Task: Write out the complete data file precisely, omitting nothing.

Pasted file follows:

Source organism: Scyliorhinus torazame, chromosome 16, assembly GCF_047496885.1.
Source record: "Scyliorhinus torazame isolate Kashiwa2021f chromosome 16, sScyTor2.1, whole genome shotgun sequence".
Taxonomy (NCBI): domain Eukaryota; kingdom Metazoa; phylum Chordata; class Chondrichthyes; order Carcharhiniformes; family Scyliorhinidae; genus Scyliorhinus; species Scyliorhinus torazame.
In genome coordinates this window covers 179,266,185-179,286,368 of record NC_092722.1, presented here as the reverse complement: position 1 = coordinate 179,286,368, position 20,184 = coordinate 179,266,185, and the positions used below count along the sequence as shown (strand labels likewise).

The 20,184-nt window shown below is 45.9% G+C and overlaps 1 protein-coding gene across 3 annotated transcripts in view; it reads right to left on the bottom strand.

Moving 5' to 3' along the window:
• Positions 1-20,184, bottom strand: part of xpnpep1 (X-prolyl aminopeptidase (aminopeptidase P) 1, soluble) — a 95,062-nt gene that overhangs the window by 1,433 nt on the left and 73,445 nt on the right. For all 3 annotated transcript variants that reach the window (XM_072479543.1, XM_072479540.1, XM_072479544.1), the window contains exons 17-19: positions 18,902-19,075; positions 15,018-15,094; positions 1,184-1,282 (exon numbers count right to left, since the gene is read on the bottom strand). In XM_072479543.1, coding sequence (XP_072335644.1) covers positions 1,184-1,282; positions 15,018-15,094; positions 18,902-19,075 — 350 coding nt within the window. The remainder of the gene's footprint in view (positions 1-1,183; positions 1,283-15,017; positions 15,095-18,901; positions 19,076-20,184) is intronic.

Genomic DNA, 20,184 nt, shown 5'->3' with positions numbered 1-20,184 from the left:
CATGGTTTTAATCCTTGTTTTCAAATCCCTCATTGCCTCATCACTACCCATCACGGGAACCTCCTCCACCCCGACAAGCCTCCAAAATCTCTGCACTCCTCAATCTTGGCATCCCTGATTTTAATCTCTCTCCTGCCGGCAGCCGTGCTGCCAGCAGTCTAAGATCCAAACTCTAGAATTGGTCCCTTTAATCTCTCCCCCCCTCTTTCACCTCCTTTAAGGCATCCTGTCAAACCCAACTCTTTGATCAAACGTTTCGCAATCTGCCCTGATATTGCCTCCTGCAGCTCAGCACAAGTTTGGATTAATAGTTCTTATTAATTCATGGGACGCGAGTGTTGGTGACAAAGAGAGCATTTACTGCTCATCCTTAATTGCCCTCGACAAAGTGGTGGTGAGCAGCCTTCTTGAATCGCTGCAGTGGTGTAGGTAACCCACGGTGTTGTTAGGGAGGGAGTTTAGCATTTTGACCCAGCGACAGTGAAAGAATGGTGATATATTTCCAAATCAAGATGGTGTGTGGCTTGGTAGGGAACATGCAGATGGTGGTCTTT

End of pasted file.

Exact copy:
Source organism: Scyliorhinus torazame, chromosome 16, assembly GCF_047496885.1.
Source record: "Scyliorhinus torazame isolate Kashiwa2021f chromosome 16, sScyTor2.1, whole genome shotgun sequence".
Taxonomy (NCBI): domain Eukaryota; kingdom Metazoa; phylum Chordata; class Chondrichthyes; order Carcharhiniformes; family Scyliorhinidae; genus Scyliorhinus; species Scyliorhinus torazame.
In genome coordinates this window covers 179,266,185-179,286,368 of record NC_092722.1, presented here as the reverse complement: position 1 = coordinate 179,286,368, position 20,184 = coordinate 179,266,185, and the positions used below count along the sequence as shown (strand labels likewise).

The 20,184-nt window shown below is 45.9% G+C and overlaps 1 protein-coding gene across 3 annotated transcripts in view; it reads right to left on the bottom strand.

Moving 5' to 3' along the window:
• Positions 1-20,184, bottom strand: part of xpnpep1 (X-prolyl aminopeptidase (aminopeptidase P) 1, soluble) — a 95,062-nt gene that overhangs the window by 1,433 nt on the left and 73,445 nt on the right. For all 3 annotated transcript variants that reach the window (XM_072479543.1, XM_072479540.1, XM_072479544.1), the window contains exons 17-19: positions 18,902-19,075; positions 15,018-15,094; positions 1,184-1,282 (exon numbers count right to left, since the gene is read on the bottom strand). In XM_072479543.1, coding sequence (XP_072335644.1) covers positions 1,184-1,282; positions 15,018-15,094; positions 18,902-19,075 — 350 coding nt within the window. The remainder of the gene's footprint in view (positions 1-1,183; positions 1,283-15,017; positions 15,095-18,901; positions 19,076-20,184) is intronic.

Genomic DNA, 20,184 nt, shown 5'->3' with positions numbered 1-20,184 from the left:
CATGGTTTTAATCCTTGTTTTCAAATCCCTCATTGCCTCATCACTACCCATCACGGGAACCTCCTCCACCCCGACAAGCCTCCAAAATCTCTGCACTCCTCAATCTTGGCATCCCTGATTTTAATCTCTCTCCTGCCGGCAGCCGTGCTGCCAGCAGTCTAAGATCCAAACTCTAGAATTGGTCCCTTTAATCTCTCCCCCCCTCTTTCACCTCCTTTAAGGCATCCTGTCAAACCCAACTCTTTGATCAAACGTTTCGCAATCTGCCCTGATATTGCCTCCTGCAGCTCAGCACAAGTTTGGATTAATAGTTCTTATTAATTCATGGGACGCGAGTGTTGGTGACAAAGAGAGCATTTACTGCTCATCCTTAATTGCCCTCGACAAAGTGGTGGTGAGCAGCCTTCTTGAATCGCTGCAGTGGTGTAGGTAACCCACGGTGTTGTTAGGGAGGGAGTTTAGCATTTTGACCCAGCGACAGTGAAAGAATGGTGATATATTTCCAAATCAAGATGGTGTGTGGCTTGGTAGGGAACATGCAGATGGTGGTCTTT